33 Rules to Boost Your Productivity Heuristics are rules intended to help you solve problems. When a problem is large or complex, and the optimal solution is unclear, applying a heuristic allows you to begin making progress towards a solution even though you can’t visualize the entire path from your starting point. Suppose your goal is to climb to the peak of a mountain, but there’s no trail to follow. An example of a heuristic would be: Head directly towards the peak until you reach an obstacle you can’t cross. Whenever you reach such an obstacle, follow it around to the right until you’re able to head towards the peak once again. This isn’t the most intelligent or comprehensive heuristic, but in many cases it will work just fine, and you’ll eventually reach the peak. Heuristics don’t guarantee you’ll find the optimal solution, nor do they generally guarantee a solution at all. Heuristics have many practical applications, and one of my favorite areas of application is personal productivity. Nuke it! Site Build It!

8 Things Everybody Ought to Know About Concentrating “Music helps me concentrate,” Mike said to me glancing briefly over his shoulder. Mike was in his room writing a paper for his U.S. History class. On his desk next to his computer sat crunched Red Bulls, empty Gatorade bottles, some extra pocket change and scattered pieces of paper. Mike made a shift about every thirty seconds between all of the above. Do you know a person like this? The Science Behind Concentration In the above account, Mike’s obviously stuck in a routine that many of us may have found ourselves in, yet in the moment we feel it’s almost an impossible routine to get out of. When we constantly multitask to get things done, we’re not multitasking, we’re rapidly shifting our attention. Phase 1: Blood Rush Alert When Mike decides to start writing his History essay, blood rushes to his anterior prefrontal cortex. Phase 2: Find and Execute Phase 3: Disengagement While in this state, Mike then hears an email notification. The process repeats itself sequentially. 1. 2. 3. 4. 5. 6.

Self-Discipline: Willpower The difference between a successful person and others is not a lack of strength, not a lack of knowledge, but rather a lack of will. - Vince Lombardi Willpower — such a dirty word these days. How many commercials have you seen that attempt to position their products as a substitute for willpower? But guess what… willpower does work. What Is Willpower? Willpower is your ability to set a course of action and say, “Engage!” Willpower provides an intensely powerful yet temporary boost. Willpower is the spearhead of self-discipline. Willpower is a concentration of force. The application of willpower includes the following steps: Choose your objectiveCreate a plan of attackExecute the plan With willpower you may take your time implementing steps 1 and 2, but when you get to step 3, you’ve got to hit it hard and fast. Don’t try to tackle your problems and challenges in such a way that a high level of willpower is required every day. Use Willpower to Create Self-Sustaining Momentum An Example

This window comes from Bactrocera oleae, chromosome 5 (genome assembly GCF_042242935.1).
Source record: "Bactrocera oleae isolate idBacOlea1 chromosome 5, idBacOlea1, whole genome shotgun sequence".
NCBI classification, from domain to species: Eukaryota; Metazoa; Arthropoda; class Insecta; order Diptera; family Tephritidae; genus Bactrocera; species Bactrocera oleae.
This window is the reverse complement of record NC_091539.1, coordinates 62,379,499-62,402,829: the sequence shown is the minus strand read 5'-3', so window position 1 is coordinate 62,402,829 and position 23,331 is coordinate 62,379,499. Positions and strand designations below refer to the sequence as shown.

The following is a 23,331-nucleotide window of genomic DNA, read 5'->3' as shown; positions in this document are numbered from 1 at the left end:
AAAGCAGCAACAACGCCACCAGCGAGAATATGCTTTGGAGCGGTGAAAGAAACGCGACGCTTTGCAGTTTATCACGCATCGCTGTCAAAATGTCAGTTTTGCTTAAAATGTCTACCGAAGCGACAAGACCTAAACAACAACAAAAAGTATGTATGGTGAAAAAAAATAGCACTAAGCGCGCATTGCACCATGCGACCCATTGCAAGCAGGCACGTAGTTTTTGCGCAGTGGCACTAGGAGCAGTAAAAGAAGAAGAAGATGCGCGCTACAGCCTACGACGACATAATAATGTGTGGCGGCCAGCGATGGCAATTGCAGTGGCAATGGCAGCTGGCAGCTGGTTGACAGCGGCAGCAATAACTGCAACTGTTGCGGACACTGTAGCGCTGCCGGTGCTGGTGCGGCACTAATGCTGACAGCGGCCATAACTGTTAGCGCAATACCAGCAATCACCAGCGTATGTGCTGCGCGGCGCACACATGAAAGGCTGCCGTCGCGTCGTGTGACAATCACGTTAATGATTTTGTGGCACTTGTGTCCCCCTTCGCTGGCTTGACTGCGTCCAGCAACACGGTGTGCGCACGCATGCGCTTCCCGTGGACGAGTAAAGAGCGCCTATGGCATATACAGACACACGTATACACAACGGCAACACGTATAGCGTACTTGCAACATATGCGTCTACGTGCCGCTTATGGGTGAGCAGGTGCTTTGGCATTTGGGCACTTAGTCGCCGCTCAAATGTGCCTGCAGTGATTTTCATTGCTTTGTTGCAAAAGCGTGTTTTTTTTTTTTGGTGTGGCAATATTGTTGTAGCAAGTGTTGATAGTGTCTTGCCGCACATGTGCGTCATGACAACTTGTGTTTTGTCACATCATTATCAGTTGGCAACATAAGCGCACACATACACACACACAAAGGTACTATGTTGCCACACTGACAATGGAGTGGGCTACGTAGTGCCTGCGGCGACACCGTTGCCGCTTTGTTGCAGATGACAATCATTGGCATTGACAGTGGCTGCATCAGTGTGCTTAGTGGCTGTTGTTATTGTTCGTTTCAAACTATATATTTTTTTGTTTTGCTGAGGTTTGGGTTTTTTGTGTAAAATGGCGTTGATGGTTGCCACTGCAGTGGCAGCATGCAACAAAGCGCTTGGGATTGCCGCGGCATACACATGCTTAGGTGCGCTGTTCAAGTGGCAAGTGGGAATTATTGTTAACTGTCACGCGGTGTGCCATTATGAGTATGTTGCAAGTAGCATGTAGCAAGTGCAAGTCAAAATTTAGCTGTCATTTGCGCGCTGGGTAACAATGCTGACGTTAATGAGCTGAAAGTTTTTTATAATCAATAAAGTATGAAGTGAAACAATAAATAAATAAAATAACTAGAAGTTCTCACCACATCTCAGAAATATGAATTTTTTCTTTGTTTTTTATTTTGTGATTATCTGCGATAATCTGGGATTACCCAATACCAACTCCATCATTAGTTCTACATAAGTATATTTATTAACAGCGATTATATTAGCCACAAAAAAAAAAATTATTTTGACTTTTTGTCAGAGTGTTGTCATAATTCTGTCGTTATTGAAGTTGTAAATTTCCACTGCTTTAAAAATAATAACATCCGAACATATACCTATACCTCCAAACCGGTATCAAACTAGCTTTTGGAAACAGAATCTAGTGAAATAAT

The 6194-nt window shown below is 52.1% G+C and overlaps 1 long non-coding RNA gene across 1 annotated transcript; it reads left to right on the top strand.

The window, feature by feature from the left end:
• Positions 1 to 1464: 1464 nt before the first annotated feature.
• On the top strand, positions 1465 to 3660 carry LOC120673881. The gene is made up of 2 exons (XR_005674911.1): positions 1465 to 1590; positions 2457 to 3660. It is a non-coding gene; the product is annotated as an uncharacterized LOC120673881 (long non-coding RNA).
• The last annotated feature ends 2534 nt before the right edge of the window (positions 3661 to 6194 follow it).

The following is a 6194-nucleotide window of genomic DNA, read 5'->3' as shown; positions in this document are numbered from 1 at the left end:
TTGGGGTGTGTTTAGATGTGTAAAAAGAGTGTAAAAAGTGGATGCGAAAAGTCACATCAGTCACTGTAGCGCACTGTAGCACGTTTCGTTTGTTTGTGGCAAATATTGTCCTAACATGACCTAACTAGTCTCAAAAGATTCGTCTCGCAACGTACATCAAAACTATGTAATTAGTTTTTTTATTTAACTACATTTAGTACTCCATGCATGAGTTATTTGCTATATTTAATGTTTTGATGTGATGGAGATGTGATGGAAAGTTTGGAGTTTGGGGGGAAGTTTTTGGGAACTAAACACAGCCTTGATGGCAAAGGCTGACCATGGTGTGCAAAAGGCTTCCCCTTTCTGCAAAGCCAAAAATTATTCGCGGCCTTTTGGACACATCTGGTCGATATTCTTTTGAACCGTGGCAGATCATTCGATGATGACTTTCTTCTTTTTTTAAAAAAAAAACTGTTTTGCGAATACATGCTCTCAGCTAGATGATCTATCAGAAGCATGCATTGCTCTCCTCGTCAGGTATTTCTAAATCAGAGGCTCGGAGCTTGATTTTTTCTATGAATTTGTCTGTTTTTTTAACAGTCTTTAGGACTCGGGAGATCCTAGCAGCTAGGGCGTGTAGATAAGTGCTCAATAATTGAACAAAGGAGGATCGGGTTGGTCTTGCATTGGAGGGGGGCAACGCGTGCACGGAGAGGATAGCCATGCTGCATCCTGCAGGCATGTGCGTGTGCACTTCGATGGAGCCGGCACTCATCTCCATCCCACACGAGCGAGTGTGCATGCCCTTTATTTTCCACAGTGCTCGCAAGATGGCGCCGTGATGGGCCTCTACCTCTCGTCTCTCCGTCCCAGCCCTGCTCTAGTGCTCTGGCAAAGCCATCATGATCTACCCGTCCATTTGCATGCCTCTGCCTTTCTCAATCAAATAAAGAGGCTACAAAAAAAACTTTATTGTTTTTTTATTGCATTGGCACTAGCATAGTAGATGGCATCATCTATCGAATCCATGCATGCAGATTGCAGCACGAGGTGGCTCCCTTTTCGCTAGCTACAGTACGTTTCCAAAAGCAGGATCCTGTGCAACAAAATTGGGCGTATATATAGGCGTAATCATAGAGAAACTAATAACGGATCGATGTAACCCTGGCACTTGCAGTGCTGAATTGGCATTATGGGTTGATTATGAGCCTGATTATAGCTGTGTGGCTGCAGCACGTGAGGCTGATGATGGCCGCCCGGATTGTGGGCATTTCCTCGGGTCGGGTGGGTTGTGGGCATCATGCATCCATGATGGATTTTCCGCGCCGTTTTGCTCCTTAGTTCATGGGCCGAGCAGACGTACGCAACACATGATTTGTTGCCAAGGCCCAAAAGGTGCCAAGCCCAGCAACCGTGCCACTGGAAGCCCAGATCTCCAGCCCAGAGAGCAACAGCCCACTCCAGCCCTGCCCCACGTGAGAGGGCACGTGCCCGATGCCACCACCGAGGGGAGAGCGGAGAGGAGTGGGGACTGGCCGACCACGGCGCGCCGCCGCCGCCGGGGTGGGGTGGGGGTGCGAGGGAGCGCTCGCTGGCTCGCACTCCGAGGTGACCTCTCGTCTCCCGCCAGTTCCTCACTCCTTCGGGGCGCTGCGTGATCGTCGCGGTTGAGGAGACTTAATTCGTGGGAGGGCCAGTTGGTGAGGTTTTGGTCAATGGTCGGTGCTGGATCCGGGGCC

» Seven Productivity Tips For People That Hate GTD Article by Zen Habits contributor Jonathan Mead. Not everone gets GTD (Getting Things Done). I know I didn’t. It made my head spin. I have nothing against the system or David Allen. When it comes to GTD and other systems, it’s often too easy to get into a habit of over-engineering your system. Plus, there’s a big gap in resources on productivity that doesn’t involve complex jargons and elaborate diagrams (see the GTD matrix). Here are seven of the best, simple, and sometimes seemingly upside down tips for being more prolific. Create a “to stop” list. Complex productivity systems aren’t for everyone, and they don’t need to be. Also, I should note a couple of people out there, such as Charlie Gilkey and Mark McGuinness, who are working hard to change the lack of productivity material related to creatives.

How to Achieve Your Goals Faster I don’t care how much power, brilliance or energy you have, if you don’t harness it and focus it on a specific target, and hold it there you’re never going to accomplish as much as your ability warrants.– Zig Ziglar Whether your goal is to start a company, meet an amazing guy or girl, or travel the world in a hot air balloon, there are few among us who wouldn’t want to get there more quickly. A powerful tool for speeding up your progress towards any goal is constraints. A constraint is a rule, restriction, or boundary within which you must operate to achieve a goal. Sometimes constraints are forced upon you. Constraints Get You Moving Without constraints, 30 sleeps would probably not exist. Over the last several years, I’ve spent a lot of time “thinking about” doing things. As often happens in these situations, I finally sunk so low that I knew I’d have to change my approach if the Yet Another Idea I had–the idea for 30 sleeps–was going to become a reality. I did this in two ways.